Facebook founder Mark Zuckerberg has said he plans to build an artificial


intelligence machine to help him around the house and with his work.


In a Facebook post, he said his personal challenge this


year would be to build what he called "simple AI" and says


he plans to share his progress over the course of the year.


I would like one of those as well, frankly, Mark!


Gold rising by 1% today. Christmas sales down, I am guessing! Maybe.


Could be. But of course when stock markets around the world are


volatile, things like gold that's perceived as a safe haven tends to


creep up. Up another 1% this morning. Oil price spiking, as well.


We talked about China, also concern about what's happening with


Arabia and Iran, tensions in the Middle East. Possibly disrupting oil


supplies, there is a knee-jerk reactions today with the oil price


rising, up 3%. Full details there on the live page.


There is much more there too as well as oil, but also more on that news


that Chinese shares were suspended as we discussed as a result of that


slowdown in manufacturing but all sorts of things affecting that


trade. Mariko Oi is in our Asia business


hub in Singapore with the details. Shares are rising as much as 17% at


the moment, up by about 14%, the biggest rise in more than a year. I


should emphasise shares fell some 56% last year. It's mainly because


of a newspaper report by one newspaper that Japanese, the


Japanese car-makers might be putting together some financial aid for


Takata, the last time they did something similar was in 2011 after


that major stum and earthquawe -- time. The circumstances are


different, the airbags have been linked to ten deaths and Honda has


said that it's not going to investigate in Takata. It's still


enough to push up share prices. Thank you. Let's look at markets in


general. We talked about the fact it's not been a good start to a


brand new trading year as it were. Japan closing down 3%. Hong Kong


tracking, China also down. You can see the price of oil, now down


actually but as we mentioned up earlier around about 2%, 3%. That's


the euro. Look at how things are going in Europe today.


As I mentioned, pretty torrid session. I can't get the graphics


there. Earlier Germany was down, Paris down, London was also down.


All down around about 2% or between 1% and 3%. At one point Germany was


down over 3%. There you go. It's all there.


As you can see, pretty bad start to a brand new trading year.


China's a big issue but also concerns about what's happening in


the Middle East. James Hughes, chief market


analyst at GKFX, joins me. A new year, but the same old


problems when you look at the numbers there. Germany down about


3%, FTSE 100 in London down significantly. Is it just China or


is it the dawning reality that everyone's back in the office, and


there is nothing really excited about? Yeah, there is that


kind of depression feeling in the markets when you come back on the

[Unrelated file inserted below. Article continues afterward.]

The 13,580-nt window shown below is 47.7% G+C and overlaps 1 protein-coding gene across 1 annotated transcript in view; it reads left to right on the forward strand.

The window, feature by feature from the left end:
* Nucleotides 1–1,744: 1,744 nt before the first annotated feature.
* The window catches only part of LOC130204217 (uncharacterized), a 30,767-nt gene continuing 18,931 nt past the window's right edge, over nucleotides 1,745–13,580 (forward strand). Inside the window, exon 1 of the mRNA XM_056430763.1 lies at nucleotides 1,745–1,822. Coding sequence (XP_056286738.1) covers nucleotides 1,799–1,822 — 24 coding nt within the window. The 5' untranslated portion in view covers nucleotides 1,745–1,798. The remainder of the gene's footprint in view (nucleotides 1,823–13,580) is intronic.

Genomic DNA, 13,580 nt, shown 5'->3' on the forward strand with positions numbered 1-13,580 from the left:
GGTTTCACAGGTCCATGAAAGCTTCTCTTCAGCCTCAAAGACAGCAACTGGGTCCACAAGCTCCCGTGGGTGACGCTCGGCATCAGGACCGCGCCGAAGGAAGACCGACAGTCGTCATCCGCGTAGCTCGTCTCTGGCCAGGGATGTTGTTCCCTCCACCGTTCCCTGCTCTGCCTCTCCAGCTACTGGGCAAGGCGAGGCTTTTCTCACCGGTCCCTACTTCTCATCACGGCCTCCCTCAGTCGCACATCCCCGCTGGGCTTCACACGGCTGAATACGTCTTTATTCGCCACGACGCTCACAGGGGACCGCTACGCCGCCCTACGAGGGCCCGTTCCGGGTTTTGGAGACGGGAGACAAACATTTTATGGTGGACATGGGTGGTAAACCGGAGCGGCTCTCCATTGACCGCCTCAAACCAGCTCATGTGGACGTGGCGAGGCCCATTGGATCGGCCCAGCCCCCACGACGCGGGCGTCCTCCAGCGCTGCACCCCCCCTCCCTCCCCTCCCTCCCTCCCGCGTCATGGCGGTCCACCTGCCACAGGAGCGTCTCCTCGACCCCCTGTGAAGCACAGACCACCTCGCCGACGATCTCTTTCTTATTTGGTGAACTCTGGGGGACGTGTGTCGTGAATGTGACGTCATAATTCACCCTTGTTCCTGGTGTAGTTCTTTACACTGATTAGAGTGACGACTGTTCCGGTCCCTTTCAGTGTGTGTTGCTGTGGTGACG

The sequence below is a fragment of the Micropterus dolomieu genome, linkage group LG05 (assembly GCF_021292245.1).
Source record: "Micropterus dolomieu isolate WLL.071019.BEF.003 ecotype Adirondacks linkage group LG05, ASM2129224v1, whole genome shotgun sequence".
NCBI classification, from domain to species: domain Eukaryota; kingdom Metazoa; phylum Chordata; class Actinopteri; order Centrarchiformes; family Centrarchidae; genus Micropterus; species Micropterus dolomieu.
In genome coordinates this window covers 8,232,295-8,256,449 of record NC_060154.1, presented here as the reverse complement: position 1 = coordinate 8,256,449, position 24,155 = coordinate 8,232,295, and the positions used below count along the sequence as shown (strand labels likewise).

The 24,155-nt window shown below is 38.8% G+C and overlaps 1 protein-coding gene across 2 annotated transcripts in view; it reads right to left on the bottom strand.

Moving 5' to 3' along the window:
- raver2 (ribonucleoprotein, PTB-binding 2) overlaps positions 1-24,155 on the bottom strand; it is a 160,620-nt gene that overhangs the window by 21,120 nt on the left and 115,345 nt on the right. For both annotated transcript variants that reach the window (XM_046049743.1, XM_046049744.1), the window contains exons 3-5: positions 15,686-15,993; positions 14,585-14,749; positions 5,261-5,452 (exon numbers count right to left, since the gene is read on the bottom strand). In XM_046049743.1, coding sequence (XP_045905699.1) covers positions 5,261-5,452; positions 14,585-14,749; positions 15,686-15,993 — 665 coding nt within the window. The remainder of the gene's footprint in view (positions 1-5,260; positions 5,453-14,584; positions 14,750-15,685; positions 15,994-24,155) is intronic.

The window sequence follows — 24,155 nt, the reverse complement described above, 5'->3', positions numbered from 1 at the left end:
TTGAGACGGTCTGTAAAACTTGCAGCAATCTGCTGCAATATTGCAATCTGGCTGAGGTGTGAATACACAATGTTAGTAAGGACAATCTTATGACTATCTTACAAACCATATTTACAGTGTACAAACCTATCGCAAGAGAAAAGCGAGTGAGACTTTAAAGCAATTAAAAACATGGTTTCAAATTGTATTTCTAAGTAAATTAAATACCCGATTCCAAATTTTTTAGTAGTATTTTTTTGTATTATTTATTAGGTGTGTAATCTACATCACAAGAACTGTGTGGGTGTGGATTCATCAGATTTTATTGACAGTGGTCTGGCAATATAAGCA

first day but it is China, I think whenever China has any kind of blip


and it doesn't have to be big these days, the rest of the markets do


tend to get a little bit scared and freak out a little bit and that's


exactly what we are seeing. First exactly what we are seeing. First


day back, bad news out of China. Big falls on the down side. Interesting


to see what happens later in the US to see if it snowballs. The US


markets look low, as well, it could be across the board today that we do


see a negative start to the year. New rules in China. If you put a


trading, it goes down 7% and we stop trading, it goes down 7% and we stop


trading. 5% they put in, this isn't just in China. We have this in the


UK where if markets go down a little bit too much then shares get


suspended. But you put this in and it does tend to happen. That's


exactly what's happened. In China what we have in the next few weeks


is a lot of other measures that were put in by the Chinese Government


will be lifted so there is a worry will be lifted so there is a


that as more and more policies get lifted that were put in to stop this


slowdown that things could get uglier in China. We talked about a


new normal of slower growth, still subtanks by European standards but


nonetheless slower growth -- substantial. New lower oil price. Is


it the case people say we start 2016 we have to reassess what we think is


year on that? Yeah, and we kind of year on that? Yeah, and


go back a little bit with rates to that point, as well. We all have


this obsession with moving interest rates higher but that's to take us


back to the sense of what we thought was normality but that was normality


pre-2008 and that world doesn't exist any more. There is a little


bit of that. The oil prices aren't going too much higher in the near


future, China is going to stay negative, as the last - the boom


years have gone out of China are looking at a different world


this time. What we are doing is creating the rules for that


currently at the moment. In the next 12 months or so it's going to be


interesting just to see how the landscape is at the end of this


year, what rates are doing and where markets are going. We will watch


closely. James, thank you very much. We will talk through the papers


later. This is something James would day.